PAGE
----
Tuesday, January 30, 2007

(Cattle) Branding The Magazine Industry

I recently read through "Kellogg on Branding: The Marketing Faculty of the Kellogg School of Management" (2005), a study on the effects of how brands position themselves in the marketplace and create for themselves a unique concept that brings customers back. Though most of the examples were popular brands many people use - Coca-Cola, Starbucks, Chevrolet, Louis Vuitton - it struck me that the same rules apply to magazines.

Last year, many popular magazines nosedived in circulation, and for a number of reasons: celebrity-driven magazines have blogs to compete with, newsmagazines have Salon and its ilk as competitors, sports magazines have their own sites - but it's not all technology that's to blame.

The iconic Popular Mechanics magazine, for example, took a strong hit in circulation, despite its strong online presence (In full disclosure, I used to work for the magazine). Is it because of competition from a classic competitor like Popular Science? No, PM has generally led PS for years. Is it because of new upstarts like Wired? Partially, but their reader bases are somewhat different in age and expertise.

What it really was, in my opinion, was a change in perception of the brand.

Popular Mechanics is seen as a jack-of-all-trades, do-it-yourself approach for (mostly) men to live better. In the last year or two, many of its cover stories that had political content swayed opposite those that preceded them. That is to say, for example, that old military articles approached the services with fairly unbreakable support, while newer articles approached the military with skepticism (but not cynicism, as many older readers exclaimed in letters).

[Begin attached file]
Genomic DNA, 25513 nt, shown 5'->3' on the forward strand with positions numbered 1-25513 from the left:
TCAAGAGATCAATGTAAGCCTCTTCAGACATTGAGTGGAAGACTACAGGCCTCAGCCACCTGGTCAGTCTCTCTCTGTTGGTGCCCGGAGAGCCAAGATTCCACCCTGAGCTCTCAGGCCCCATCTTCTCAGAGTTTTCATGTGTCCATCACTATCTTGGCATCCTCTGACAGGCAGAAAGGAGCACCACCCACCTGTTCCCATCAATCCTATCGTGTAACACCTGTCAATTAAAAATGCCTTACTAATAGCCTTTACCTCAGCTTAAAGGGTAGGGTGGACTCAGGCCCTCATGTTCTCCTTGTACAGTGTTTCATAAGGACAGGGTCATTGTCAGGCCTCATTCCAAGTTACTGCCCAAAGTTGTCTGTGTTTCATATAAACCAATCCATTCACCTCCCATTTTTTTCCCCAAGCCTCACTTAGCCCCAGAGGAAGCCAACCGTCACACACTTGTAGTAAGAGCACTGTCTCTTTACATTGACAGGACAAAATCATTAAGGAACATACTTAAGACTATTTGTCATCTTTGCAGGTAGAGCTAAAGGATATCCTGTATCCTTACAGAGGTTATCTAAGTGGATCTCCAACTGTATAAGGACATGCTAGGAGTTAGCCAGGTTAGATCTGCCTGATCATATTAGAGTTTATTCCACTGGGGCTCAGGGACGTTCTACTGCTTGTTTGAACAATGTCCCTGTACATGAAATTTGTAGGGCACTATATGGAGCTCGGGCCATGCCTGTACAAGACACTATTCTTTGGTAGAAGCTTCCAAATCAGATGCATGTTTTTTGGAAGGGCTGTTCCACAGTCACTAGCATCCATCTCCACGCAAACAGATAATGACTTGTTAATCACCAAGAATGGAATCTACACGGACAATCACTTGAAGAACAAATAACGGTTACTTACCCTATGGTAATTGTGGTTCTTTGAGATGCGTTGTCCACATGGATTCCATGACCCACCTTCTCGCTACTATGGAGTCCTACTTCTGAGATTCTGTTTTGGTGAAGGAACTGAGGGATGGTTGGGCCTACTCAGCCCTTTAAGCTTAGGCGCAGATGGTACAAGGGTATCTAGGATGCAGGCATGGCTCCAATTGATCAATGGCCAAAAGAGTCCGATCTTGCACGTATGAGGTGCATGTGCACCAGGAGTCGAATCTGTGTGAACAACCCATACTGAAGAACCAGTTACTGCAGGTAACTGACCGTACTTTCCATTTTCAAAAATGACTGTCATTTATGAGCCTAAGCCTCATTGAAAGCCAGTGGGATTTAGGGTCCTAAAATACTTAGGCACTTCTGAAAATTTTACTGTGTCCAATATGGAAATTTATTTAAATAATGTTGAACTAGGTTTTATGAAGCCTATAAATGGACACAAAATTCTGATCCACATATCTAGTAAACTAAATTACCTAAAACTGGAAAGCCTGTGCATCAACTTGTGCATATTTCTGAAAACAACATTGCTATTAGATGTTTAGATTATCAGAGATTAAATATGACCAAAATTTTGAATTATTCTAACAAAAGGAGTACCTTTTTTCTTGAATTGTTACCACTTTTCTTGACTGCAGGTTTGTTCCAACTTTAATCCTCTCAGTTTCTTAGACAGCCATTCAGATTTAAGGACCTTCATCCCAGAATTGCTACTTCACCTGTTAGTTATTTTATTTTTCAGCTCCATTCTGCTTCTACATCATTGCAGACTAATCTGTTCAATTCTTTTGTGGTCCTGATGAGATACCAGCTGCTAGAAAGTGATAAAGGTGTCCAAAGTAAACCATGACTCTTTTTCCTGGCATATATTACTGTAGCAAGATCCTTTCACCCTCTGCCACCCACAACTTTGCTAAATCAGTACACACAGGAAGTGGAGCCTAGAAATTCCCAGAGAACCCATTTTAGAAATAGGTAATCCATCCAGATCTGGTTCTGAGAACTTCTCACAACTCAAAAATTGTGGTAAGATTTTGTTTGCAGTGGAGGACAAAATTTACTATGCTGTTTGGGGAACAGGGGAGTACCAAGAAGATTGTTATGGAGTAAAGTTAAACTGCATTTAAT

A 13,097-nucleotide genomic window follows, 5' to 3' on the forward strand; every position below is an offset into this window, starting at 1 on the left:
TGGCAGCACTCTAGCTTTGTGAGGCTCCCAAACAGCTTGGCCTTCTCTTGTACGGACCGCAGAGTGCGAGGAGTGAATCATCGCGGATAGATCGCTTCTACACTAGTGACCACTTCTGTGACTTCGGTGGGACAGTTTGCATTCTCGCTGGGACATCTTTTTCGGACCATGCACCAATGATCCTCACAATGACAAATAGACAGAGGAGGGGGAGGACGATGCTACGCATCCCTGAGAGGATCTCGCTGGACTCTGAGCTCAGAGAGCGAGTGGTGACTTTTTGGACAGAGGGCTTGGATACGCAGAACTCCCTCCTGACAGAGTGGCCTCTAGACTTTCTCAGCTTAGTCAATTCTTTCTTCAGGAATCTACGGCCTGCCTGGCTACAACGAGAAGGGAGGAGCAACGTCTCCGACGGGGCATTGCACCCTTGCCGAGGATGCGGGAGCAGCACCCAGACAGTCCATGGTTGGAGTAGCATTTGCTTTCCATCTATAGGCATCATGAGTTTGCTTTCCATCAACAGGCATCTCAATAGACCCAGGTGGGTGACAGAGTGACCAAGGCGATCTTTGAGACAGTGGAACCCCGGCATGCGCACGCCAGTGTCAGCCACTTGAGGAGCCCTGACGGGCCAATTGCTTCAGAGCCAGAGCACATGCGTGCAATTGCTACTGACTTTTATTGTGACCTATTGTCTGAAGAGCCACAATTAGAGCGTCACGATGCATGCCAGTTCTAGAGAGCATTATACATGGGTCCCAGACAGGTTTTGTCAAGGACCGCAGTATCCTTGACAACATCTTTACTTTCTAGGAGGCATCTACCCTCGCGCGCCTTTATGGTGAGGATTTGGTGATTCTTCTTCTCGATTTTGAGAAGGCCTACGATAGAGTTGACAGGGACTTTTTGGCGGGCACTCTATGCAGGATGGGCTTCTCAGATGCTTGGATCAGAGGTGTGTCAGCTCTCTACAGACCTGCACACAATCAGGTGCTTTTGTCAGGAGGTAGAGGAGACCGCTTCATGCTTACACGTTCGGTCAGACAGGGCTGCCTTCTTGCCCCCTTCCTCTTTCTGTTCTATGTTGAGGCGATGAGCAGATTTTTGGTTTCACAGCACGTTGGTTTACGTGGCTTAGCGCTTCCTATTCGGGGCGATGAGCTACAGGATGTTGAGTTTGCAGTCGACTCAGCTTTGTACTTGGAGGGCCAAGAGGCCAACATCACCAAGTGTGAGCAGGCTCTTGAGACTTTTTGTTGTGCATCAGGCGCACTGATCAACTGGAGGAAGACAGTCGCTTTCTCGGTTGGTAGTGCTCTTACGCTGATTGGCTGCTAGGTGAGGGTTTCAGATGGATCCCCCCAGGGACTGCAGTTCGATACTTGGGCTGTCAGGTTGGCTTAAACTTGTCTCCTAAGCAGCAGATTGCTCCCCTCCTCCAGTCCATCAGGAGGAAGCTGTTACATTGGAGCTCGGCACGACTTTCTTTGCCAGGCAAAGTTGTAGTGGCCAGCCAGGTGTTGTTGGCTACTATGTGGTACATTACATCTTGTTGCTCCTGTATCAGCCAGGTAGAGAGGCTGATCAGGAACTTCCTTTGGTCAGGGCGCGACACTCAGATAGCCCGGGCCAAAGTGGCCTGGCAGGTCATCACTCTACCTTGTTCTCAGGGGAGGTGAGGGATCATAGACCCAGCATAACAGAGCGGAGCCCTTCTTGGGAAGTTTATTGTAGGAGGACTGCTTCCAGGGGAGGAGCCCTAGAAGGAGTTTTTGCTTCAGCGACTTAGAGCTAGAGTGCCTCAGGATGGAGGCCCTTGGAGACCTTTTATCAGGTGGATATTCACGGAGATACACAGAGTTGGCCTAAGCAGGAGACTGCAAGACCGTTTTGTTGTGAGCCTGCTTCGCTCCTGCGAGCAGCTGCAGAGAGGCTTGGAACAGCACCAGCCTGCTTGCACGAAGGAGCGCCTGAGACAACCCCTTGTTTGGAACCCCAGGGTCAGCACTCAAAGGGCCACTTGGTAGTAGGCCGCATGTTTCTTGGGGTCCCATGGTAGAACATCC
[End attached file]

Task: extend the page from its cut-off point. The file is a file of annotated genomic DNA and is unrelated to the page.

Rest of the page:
I supported the new angle wholeheartedly - it kept PM relevant to me when I grew out of new cars but haven't yet grown into to new boats. Unfortunately, the change may have alienated a core part of the magazine's reader base.

Effectively, it seems PM confused its readers because it complicated its brand.

Similarly, former Seventeen EIC Atoosa Rubenstein (another former Hearst employee) left her magazine to establish her own brand - Big Momma Productions. Whether you think she will succeed or not - I, for one, certainly think she's worth keeping tabs on - Atoosa's brand eventually eclipsed the magazine's. Seventeen became known for Atoosa, not the other way around. Once the balance tipped, Rubenstein bounced.

So what am I saying, really? I think magazines have an incredible brand perception to handle, and in a crowded marketplace, its difficult to differentiate yourself from your competitors. Despite decreases in most print publications as of late, I think some of the biggest losses might be because brands need to either reinforce themselves or reframe what they're about, and make sure it's visible on the newsstand at a passing glance. What makes Allure different from Marie Claire different from Vogue different from Cosmopolitan different from Glamour? Their readers know.

Magazines that establish clear definitions for themselves - Conde Nast, for example, whose portfolio contains at least three men's magazines alone (Men's Vogue, GQ, Details) - will succeed.

It certainly isn't easy being an editor-in-chief in 2007.

1 comment:

Anonymous said...

very interesting perspective!